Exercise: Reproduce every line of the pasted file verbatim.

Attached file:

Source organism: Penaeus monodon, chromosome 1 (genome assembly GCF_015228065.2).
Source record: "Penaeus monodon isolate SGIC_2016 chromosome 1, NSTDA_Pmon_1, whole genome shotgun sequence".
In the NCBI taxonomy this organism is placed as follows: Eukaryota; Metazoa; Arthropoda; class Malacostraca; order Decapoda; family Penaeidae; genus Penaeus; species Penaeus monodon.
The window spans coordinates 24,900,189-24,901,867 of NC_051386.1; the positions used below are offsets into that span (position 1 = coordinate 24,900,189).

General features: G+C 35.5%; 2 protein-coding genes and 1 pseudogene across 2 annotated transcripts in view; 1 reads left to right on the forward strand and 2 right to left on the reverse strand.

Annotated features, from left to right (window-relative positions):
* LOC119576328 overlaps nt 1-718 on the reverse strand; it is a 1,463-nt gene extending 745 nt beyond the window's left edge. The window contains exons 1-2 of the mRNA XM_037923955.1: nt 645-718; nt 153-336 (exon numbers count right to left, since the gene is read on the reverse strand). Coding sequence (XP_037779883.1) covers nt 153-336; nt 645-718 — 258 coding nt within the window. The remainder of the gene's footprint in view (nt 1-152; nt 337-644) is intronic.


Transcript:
Source organism: Penaeus monodon, chromosome 1 (genome assembly GCF_015228065.2).
Source record: "Penaeus monodon isolate SGIC_2016 chromosome 1, NSTDA_Pmon_1, whole genome shotgun sequence".
In the NCBI taxonomy this organism is placed as follows: Eukaryota; Metazoa; Arthropoda; class Malacostraca; order Decapoda; family Penaeidae; genus Penaeus; species Penaeus monodon.
The window spans coordinates 24,900,189-24,901,867 of NC_051386.1; the positions used below are offsets into that span (position 1 = coordinate 24,900,189).

General features: G+C 35.5%; 2 protein-coding genes and 1 pseudogene across 2 annotated transcripts in view; 1 reads left to right on the forward strand and 2 right to left on the reverse strand.

Annotated features, from left to right (window-relative positions):
* LOC119576328 overlaps nt 1-718 on the reverse strand; it is a 1,463-nt gene extending 745 nt beyond the window's left edge. The window contains exons 1-2 of the mRNA XM_037923955.1: nt 645-718; nt 153-336 (exon numbers count right to left, since the gene is read on the reverse strand). Coding sequence (XP_037779883.1) covers nt 153-336; nt 645-718 — 258 coding nt within the window. The remainder of the gene's footprint in view (nt 1-152; nt 337-644) is intronic.